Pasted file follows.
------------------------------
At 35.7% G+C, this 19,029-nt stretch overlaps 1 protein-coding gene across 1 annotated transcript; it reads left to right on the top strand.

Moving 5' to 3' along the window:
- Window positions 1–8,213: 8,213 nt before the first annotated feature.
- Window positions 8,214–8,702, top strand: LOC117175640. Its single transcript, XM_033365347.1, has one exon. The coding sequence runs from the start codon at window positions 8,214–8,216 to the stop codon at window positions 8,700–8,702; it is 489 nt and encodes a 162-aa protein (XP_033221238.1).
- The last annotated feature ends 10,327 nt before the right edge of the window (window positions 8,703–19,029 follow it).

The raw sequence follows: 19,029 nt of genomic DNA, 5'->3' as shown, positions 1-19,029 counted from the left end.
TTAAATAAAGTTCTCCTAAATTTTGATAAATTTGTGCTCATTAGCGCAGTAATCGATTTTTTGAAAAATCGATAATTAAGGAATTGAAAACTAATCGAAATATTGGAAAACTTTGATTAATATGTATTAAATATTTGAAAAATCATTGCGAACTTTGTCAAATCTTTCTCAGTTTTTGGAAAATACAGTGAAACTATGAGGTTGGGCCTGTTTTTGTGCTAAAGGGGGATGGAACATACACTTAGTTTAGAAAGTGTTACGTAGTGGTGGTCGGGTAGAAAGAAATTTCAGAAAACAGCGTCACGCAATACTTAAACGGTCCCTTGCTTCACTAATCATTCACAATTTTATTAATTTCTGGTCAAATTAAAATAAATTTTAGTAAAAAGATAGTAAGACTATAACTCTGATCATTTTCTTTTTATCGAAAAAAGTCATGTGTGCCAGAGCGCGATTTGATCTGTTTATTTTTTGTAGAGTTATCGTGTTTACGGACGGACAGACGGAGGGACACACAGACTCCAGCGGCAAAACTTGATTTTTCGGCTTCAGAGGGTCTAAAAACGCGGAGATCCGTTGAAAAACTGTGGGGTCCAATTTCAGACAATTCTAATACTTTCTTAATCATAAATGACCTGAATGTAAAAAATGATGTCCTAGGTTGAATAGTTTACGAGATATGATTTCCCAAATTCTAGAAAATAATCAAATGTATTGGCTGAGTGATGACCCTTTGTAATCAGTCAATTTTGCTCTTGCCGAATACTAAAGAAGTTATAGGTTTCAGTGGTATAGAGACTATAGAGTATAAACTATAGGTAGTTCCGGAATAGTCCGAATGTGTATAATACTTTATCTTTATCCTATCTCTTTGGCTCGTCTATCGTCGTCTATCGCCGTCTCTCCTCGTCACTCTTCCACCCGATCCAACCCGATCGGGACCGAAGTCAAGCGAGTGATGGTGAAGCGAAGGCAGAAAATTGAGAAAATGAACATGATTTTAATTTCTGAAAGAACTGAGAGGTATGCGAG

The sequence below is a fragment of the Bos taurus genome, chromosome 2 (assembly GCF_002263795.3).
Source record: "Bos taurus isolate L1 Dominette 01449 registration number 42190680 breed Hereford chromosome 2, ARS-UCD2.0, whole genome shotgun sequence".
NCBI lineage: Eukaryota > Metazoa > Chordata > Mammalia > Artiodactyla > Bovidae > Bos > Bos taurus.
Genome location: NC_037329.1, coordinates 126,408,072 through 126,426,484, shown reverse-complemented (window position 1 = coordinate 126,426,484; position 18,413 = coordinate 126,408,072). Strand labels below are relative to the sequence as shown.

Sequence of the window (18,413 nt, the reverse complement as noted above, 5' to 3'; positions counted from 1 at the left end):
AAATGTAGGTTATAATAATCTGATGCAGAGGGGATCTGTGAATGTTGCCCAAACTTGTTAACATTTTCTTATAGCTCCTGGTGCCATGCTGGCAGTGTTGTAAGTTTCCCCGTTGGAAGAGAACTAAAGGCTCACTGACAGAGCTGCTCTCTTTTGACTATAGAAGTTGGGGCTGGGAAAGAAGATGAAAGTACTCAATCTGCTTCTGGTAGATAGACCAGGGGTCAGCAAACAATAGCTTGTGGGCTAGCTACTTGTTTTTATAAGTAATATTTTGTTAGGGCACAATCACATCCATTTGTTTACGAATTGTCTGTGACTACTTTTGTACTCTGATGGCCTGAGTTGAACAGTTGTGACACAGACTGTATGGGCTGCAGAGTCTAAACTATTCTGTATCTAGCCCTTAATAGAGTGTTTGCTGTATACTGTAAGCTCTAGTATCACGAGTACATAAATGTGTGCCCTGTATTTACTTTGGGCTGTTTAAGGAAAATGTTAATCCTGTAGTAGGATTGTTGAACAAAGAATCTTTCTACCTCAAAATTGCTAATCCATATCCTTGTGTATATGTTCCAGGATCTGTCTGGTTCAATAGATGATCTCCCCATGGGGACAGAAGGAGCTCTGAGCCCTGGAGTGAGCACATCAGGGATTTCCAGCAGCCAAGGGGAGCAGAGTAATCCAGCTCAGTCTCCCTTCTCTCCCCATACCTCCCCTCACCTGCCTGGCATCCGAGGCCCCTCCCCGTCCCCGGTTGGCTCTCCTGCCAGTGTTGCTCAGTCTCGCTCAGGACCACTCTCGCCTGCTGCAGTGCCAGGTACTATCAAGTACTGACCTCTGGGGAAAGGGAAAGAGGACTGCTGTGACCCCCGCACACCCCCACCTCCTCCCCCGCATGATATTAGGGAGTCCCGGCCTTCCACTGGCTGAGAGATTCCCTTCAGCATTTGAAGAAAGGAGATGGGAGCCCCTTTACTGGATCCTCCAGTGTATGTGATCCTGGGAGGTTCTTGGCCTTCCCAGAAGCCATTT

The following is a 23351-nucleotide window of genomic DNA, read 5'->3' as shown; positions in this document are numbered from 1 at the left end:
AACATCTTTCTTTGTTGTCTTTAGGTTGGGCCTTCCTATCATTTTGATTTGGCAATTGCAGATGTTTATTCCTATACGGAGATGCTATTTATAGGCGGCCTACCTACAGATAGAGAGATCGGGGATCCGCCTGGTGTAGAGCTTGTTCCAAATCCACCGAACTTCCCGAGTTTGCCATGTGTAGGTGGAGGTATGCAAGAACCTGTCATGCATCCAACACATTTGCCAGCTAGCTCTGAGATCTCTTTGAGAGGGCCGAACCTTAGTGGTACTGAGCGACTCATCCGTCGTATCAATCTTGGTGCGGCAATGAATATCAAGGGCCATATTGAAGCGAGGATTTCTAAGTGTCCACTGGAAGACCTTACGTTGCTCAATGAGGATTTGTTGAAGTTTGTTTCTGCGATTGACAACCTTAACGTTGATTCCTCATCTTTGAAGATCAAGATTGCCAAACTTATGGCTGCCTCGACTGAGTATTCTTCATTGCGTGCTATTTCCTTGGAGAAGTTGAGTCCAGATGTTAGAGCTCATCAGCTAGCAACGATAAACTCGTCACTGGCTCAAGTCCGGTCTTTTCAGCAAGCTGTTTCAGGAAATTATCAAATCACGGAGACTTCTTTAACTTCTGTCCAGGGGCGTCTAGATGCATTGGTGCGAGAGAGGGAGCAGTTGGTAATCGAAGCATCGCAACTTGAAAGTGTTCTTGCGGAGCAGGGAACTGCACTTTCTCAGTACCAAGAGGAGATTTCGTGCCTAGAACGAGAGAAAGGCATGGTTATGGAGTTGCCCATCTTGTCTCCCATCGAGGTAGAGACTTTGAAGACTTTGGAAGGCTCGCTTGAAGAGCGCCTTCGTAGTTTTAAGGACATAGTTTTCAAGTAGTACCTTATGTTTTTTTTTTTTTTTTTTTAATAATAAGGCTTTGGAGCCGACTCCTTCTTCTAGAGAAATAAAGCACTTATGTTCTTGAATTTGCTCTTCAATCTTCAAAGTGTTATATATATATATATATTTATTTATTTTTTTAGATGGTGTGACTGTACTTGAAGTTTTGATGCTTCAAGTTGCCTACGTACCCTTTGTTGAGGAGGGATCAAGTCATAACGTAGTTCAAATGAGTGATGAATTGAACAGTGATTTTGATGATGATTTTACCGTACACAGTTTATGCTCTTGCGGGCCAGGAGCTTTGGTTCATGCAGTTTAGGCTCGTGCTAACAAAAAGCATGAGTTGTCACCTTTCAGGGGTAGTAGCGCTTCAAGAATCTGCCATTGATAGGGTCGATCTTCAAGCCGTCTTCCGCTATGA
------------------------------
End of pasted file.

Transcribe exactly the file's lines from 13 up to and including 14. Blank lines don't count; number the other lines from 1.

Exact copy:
AAATGTAGGTTATAATAATCTGATGCAGAGGGGATCTGTGAATGTTGCCCAAACTTGTTAACATTTTCTTATAGCTCCTGGTGCCATGCTGGCAGTGTTGTAAGTTTCCCCGTTGGAAGAGAACTAAAGGCTCACTGACAGAGCTGCTCTCTTTTGACTATAGAAGTTGGGGCTGGGAAAGAAGATGAAAGTACTCAATCTGCTTCTGGTAGATAGACCAGGGGTCAGCAAACAATAGCTTGTGGGCTAGCTACTTGTTTTTATAAGTAATATTTTGTTAGGGCACAATCACATCCATTTGTTTACGAATTGTCTGTGACTACTTTTGTACTCTGATGGCCTGAGTTGAACAGTTGTGACACAGACTGTATGGGCTGCAGAGTCTAAACTATTCTGTATCTAGCCCTTAATAGAGTGTTTGCTGTATACTGTAAGCTCTAGTATCACGAGTACATAAATGTGTGCCCTGTATTTACTTTGGGCTGTTTAAGGAAAATGTTAATCCTGTAGTAGGATTGTTGAACAAAGAATCTTTCTACCTCAAAATTGCTAATCCATATCCTTGTGTATATGTTCCAGGATCTGTCTGGTTCAATAGATGATCTCCCCATGGGGACAGAAGGAGCTCTGAGCCCTGGAGTGAGCACATCAGGGATTTCCAGCAGCCAAGGGGAGCAGAGTAATCCAGCTCAGTCTCCCTTCTCTCCCCATACCTCCCCTCACCTGCCTGGCATCCGAGGCCCCTCCCCGTCCCCGGTTGGCTCTCCTGCCAGTGTTGCTCAGTCTCGCTCAGGACCACTCTCGCCTGCTGCAGTGCCAGGTACTATCAAGTACTGACCTCTGGGGAAAGGGAAAGAGGACTGCTGTGACCCCCGCACACCCCCACCTCCTCCCCCGCATGATATTAGGGAGTCCCGGCCTTCCACTGGCTGAGAGATTCCCTTCAGCATTTGAAGAAAGGAGATGGGAGCCCCTTTACTGGATCCTCCAGTGTATGTGATCCTGGGAGGTTCTTGGCCTTCCCAGAAGCCATTT

The following is a 23351-nucleotide window of genomic DNA, read 5'->3' as shown; positions in this document are numbered from 1 at the left end: